Opponents argue that hundreds of thousands of workers could lose their jobs in an industry slowdown, including those of workers who install, finance and oversee the development of large-scale solar projects, as well as manufacturers of support structures for the panels and devices that regulate the flow of electricity from them.
Consultancy firm GTM Research which tracks the solar industry and provides data and analysis for the the SEIA believes that such measures could likely reduce expected installations over the next five years by 50%.
The SEIA argues that cheaper solar products from China have actually been a boon to their businesses and accelerated the adoption of solar energy in the United States, where it now powers millions of American homes and businesses.
Trump also faces opposition to these proposed measures from powerful business lobbies which argue that such tariffs benefit a narrow slice of the industry at the expense of other companies and consumers who have to pay higher costs. Other proposed trade tariffs, including on imported steel and aluminium, appear to have stalled under such pressure.
A long-running war
Suniva’s latest petition is another battle in the protracted war between the United States and China which began in 2011.
The dispute involved crystalline silicon cells, the major electricity-producing components of solar panels, as well as panels into which they are assembled.
Back then, SolarWorld Americas, a subsidiary of a now-bankrupt German panel maker, filed a trade complaint along with six other domestic solar manufacturers, accusing China manufacturers of using “unfair” government subsidies to finance their operations and then selling their products below their cost of manufacturing and shipping.
SolarWorld, won that case, as well as a second case which included Taiwan, to which China manufacturers had resorted for cells to avoid anticipated tariffs.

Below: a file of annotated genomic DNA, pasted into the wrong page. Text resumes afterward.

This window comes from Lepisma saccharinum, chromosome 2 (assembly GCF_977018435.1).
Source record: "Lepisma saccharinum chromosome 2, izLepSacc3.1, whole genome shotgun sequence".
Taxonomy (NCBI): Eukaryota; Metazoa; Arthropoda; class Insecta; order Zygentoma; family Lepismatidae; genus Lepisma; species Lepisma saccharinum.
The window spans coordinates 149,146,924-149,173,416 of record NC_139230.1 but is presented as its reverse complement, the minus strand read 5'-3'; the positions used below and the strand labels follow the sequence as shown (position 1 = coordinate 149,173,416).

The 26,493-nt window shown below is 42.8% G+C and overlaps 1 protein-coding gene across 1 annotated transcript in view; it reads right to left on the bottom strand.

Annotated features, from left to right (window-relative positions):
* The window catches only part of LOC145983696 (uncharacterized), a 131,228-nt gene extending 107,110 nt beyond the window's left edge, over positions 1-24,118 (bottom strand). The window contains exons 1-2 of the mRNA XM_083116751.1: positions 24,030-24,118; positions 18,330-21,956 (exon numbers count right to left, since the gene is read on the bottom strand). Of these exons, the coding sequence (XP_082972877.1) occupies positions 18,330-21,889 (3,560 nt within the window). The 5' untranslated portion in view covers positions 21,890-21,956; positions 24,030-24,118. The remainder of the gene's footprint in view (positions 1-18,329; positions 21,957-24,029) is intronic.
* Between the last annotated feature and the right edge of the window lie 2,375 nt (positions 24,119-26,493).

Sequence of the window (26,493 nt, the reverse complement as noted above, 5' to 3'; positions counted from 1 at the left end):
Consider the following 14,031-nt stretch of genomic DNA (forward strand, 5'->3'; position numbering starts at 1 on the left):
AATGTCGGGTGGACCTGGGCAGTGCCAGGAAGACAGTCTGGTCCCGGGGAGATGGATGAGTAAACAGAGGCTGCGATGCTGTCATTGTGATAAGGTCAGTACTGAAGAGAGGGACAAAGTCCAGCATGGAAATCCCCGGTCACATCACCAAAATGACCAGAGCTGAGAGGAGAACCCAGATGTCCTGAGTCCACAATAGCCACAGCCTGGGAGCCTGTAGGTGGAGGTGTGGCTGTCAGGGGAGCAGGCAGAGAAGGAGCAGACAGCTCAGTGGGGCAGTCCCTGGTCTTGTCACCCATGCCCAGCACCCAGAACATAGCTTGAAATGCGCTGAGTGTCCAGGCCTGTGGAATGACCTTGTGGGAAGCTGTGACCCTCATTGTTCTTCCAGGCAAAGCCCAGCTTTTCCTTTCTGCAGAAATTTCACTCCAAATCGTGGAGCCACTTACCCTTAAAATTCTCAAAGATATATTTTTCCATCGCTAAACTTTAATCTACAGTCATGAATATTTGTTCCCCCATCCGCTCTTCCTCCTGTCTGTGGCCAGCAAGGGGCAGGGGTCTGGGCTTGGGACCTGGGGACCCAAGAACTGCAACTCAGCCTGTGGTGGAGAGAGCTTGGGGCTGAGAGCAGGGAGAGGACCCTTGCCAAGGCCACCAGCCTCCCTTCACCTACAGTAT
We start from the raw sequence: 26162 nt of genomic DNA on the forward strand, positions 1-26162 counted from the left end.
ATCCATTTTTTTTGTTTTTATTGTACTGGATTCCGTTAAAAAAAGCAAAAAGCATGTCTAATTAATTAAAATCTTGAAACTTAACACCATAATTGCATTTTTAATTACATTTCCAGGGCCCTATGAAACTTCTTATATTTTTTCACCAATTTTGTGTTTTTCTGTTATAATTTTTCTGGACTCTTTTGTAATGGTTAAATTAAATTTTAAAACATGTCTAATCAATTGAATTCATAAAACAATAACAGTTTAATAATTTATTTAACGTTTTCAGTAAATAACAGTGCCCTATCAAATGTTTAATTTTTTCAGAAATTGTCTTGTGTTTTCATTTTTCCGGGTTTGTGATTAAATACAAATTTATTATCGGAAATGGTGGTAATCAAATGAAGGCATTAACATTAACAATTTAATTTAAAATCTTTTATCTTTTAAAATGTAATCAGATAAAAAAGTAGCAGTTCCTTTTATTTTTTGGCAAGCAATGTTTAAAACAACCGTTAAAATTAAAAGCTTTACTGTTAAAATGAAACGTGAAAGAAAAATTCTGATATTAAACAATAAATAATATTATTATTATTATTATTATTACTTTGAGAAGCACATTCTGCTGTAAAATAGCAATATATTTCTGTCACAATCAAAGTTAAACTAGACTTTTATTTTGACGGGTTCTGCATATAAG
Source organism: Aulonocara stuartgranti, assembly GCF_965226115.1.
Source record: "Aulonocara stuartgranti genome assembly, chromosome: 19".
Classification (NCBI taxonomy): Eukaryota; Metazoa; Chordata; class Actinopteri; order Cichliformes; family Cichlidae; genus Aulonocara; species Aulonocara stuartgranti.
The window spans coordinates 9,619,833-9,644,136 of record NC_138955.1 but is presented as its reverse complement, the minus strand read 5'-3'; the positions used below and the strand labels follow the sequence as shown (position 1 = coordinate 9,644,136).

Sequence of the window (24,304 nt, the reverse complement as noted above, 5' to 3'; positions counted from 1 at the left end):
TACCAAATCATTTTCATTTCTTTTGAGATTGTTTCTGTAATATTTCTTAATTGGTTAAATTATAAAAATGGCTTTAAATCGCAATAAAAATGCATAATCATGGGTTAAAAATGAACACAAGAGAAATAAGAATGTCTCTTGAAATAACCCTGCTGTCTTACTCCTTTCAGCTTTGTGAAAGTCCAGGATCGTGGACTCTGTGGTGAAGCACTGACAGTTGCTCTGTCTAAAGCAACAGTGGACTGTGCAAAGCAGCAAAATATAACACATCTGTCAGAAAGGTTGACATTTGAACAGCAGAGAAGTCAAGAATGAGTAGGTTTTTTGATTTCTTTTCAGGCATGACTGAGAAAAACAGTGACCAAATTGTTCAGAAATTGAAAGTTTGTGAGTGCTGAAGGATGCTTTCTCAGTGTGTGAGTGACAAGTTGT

After tariffs of between 20 and 55% on the largest cell and panel makers, manufacturers outside China and Taiwan — including those in the United States like SolarWorld and Suniva — saw their fortunes rise.
In 2014, the Oregon-based SolarWorld Americas, announced a $10 million expansion of its plant and plans to hire hundreds more workers to meet surging demand for solar panels; whilst Suniva, which benefited from government-supported research at Georgia Tech, became one of the largest American makers of solar cells and finished modules.
However, the much larger Chinese manufacturers that came to dominate the global market kept up the pressure on price. Seeking a much-needed infusion of cash to finance an anticipated expansion, Suniva sold a majority stake in 2015 to a Chinese company, Shunfeng International Clean Energy, which wanted to get a foothold in what it believed was a growing American market.
The glut in cheap, new panels resulted from China manufacturers which set up operations or contracted out manufacturer to factories in countries like Malaysia, Thailand and Vietnam, the petition charges.
In 2016, the China government suggested it might cut its domestic incentives for buyers of solar panels, sharply reducing demand for equipment and adding to the oversupply. Manufacturers cut their prices to compensate, which drove global prices down sharply,even though China cut subsidies slightly and only for large power-plant arrays, prices remained low.
As panel prices dropped to about 40 cents per watt in late 2016 from 57 cents per watt in 2015, American solar installations reached a record high, making solar energy the biggest source of new electricity generation in 2016.
However, US-based panel makers, whose market share had been declining since 2013, saw their share drop 11% in 2016 from 17.1% the previous year, according to the market research firm IBISWorld.
Thus, Suniva could not compete and in March 2017, it closed its two factories in Michigan and Georgia, and retrenched 250 workers, and the following month, it filed for Chapter 11 bankruptcy protection.
Now with Suniva under the control of the bankruptcy court, Shunfeng declared in May 2017 that it no longer supported the company’s trade case, saying it was “not in the best interests of the global solar industry”.
Let’s see what President Trump decides by Friday (or by Saturday in Malaysia).
Meanwhile, whilst Asian panel makers may regard exporting to the US as prestigious and highly lucrative, however it would be wise not to put all their eggs in one basket and diversify their export portfolio across many countries, including places such as Haiti and in Africa.